The Happy Prince says that on a little street far away is a poor house. Through its window, he can see a woman seated at a table. Her hands are red, coarse and pricked all over by needles because she is a seamstress. She is embroidering flowers on a gown for the most beautiful of the queen’s maids of honour, to wear to the Court ball. In a comer is a bed upon which lies her little boy who is ill with fever. He asks his mother for oranges; but as she has nothing to give except river water, the boy is crying. He asks the swallow to take the ruby from his sword and give it to the woman.

The Happy Prince’s sad face moves the swallow and he agrees. He takes the ruby out of the sword and flies over the city, past the cathedral and the palace. He sees a beautiful girl come to balcony of the palace with her lover. The swallow hears her say that he hopes her gown with the embroidered flowers is ready in time for the ball. She remarks that seamstresses are lazy.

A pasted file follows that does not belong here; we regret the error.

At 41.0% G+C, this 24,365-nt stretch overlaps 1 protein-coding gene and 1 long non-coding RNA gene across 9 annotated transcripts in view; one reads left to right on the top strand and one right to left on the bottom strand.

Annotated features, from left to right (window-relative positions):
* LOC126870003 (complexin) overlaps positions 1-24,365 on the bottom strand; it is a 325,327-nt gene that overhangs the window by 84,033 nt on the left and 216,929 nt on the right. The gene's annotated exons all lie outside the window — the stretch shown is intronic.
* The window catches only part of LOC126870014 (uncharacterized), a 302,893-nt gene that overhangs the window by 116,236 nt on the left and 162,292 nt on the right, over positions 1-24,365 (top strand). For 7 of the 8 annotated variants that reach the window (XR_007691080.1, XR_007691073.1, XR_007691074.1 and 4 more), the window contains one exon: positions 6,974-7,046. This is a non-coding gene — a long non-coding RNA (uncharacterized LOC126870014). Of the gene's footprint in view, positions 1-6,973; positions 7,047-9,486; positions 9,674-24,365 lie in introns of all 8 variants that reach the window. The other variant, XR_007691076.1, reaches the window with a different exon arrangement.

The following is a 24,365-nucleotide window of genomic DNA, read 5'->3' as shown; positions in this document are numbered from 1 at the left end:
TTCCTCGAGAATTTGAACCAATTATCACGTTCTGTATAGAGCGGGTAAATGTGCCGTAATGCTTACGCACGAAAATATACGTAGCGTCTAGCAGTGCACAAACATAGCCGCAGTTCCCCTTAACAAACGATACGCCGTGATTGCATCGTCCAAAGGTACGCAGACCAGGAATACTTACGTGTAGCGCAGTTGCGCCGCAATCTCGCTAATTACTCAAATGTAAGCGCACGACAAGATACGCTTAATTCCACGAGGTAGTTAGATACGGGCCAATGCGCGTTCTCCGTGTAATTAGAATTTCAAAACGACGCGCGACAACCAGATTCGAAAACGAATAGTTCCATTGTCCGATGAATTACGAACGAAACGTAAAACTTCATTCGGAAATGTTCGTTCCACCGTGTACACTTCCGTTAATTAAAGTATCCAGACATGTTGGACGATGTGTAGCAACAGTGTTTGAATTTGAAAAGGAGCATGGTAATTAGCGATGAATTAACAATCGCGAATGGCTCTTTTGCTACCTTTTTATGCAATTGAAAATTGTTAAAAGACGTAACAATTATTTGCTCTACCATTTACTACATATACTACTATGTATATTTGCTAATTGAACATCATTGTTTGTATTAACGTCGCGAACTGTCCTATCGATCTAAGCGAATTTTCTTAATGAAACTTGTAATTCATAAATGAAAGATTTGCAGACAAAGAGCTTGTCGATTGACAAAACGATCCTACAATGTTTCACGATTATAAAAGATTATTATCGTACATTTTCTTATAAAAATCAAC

When the swallow arrives at the woman’s house, he finds that the boy is tossing in bed with fever and the woman has fallen asleep, exhausted. He places the ruby on the table beside the woman’s thimble and on his way out, fans the boy’s forehead with his wings. The boy feels better instantly and goes off to sleep. The swallow flies back to the Prince and remarks that he feels quite warm, in spite of the cold weather. The Prince says it is because he has done a good deed. The swallow then falls asleep.